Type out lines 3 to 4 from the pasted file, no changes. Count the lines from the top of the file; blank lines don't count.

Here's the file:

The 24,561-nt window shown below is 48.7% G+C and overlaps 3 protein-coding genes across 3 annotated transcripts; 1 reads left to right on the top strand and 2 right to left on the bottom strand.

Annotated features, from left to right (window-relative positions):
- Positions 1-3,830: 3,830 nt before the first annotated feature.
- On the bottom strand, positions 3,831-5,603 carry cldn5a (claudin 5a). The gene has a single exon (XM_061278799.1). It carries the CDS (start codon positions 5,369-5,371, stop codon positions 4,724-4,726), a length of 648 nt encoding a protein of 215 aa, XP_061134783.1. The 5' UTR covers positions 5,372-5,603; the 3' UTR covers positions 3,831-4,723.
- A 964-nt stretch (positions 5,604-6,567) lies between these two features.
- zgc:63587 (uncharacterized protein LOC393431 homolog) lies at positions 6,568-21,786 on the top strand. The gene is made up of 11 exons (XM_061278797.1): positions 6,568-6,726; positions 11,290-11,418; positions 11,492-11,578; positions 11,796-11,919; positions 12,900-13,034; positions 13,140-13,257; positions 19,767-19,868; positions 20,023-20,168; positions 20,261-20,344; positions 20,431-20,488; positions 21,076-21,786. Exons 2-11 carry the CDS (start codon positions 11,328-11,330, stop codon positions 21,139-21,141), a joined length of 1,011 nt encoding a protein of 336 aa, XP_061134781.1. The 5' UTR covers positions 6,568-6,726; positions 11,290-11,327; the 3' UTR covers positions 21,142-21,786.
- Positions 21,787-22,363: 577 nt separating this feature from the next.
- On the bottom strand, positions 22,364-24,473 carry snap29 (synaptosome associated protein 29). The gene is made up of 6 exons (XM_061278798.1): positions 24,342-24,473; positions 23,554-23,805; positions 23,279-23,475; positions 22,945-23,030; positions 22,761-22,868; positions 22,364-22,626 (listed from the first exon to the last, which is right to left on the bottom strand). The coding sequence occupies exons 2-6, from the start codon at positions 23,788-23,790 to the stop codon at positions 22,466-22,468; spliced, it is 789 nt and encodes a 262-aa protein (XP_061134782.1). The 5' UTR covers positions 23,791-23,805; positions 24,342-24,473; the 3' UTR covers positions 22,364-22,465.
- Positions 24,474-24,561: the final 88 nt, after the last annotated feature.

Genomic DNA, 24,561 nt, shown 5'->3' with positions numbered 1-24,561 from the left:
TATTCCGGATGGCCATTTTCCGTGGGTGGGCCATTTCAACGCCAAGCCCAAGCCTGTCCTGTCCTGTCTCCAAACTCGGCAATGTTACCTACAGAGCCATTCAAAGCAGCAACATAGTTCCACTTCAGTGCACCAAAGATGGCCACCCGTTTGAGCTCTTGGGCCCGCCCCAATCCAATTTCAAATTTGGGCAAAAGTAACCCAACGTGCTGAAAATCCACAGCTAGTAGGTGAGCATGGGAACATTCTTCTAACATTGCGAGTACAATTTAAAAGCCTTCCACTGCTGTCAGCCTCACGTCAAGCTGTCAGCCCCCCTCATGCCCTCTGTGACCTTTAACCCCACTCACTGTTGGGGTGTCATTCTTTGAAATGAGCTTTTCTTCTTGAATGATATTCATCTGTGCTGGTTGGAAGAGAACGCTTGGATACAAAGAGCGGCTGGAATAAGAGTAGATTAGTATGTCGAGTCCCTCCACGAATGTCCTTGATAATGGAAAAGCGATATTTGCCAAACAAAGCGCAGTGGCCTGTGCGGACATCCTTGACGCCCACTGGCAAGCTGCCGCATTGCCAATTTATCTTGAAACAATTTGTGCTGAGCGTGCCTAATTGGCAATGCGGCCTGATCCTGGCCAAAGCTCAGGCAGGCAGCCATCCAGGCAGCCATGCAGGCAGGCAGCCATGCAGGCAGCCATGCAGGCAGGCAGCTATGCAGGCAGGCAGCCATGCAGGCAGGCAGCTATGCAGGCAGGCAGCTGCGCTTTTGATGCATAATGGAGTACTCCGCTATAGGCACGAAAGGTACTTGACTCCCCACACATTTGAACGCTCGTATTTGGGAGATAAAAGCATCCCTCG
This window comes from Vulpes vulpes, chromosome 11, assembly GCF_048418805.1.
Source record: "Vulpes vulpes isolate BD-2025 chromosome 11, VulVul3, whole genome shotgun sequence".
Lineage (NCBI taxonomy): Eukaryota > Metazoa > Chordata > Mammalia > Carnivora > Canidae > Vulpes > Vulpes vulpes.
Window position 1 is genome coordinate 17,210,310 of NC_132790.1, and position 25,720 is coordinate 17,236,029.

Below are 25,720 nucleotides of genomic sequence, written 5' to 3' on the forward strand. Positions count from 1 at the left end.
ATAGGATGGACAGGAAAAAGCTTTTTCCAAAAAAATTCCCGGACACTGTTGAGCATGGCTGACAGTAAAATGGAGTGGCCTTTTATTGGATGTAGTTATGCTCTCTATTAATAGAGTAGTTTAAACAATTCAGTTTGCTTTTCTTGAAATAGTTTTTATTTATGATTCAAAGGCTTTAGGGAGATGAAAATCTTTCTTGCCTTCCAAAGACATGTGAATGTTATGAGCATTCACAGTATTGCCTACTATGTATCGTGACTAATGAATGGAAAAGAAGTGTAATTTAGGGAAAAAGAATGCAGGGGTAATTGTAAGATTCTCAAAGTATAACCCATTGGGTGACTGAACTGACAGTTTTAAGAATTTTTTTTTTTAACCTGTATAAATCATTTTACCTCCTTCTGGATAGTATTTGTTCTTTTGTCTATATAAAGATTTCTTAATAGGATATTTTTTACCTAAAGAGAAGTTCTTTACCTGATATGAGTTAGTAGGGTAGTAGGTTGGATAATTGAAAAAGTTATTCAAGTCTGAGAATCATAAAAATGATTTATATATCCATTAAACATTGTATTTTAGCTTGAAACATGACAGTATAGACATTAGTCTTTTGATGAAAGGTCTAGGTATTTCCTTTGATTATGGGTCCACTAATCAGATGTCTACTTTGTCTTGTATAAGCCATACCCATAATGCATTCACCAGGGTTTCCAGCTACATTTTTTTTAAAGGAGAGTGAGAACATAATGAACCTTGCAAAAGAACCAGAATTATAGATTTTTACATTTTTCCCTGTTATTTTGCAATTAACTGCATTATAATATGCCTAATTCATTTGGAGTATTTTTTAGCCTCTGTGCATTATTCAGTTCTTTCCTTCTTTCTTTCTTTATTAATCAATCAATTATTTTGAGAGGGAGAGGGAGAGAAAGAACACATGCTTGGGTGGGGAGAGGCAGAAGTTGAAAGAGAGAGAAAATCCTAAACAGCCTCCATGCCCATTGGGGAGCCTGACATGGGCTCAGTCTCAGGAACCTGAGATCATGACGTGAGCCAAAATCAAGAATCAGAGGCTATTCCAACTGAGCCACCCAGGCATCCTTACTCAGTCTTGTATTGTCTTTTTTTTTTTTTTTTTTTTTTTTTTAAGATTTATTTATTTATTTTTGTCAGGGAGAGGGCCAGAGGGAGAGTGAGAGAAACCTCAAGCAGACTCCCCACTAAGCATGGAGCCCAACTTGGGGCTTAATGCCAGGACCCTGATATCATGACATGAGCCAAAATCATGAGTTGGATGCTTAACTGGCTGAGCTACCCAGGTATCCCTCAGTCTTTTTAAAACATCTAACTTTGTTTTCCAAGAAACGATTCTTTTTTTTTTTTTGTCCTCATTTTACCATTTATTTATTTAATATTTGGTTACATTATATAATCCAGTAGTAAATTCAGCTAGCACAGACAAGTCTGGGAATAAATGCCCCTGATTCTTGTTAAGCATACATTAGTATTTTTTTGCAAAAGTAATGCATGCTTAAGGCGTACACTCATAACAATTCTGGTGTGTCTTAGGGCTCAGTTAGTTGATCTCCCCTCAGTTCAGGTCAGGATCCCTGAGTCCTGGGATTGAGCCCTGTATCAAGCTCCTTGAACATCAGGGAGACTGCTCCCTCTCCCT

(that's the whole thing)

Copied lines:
- Positions 1-3,830: 3,830 nt before the first annotated feature.
- On the bottom strand, positions 3,831-5,603 carry cldn5a (claudin 5a). The gene has a single exon (XM_061278799.1). It carries the CDS (start codon positions 5,369-5,371, stop codon positions 4,724-4,726), a length of 648 nt encoding a protein of 215 aa, XP_061134783.1. The 5' UTR covers positions 5,372-5,603; the 3' UTR covers positions 3,831-4,723.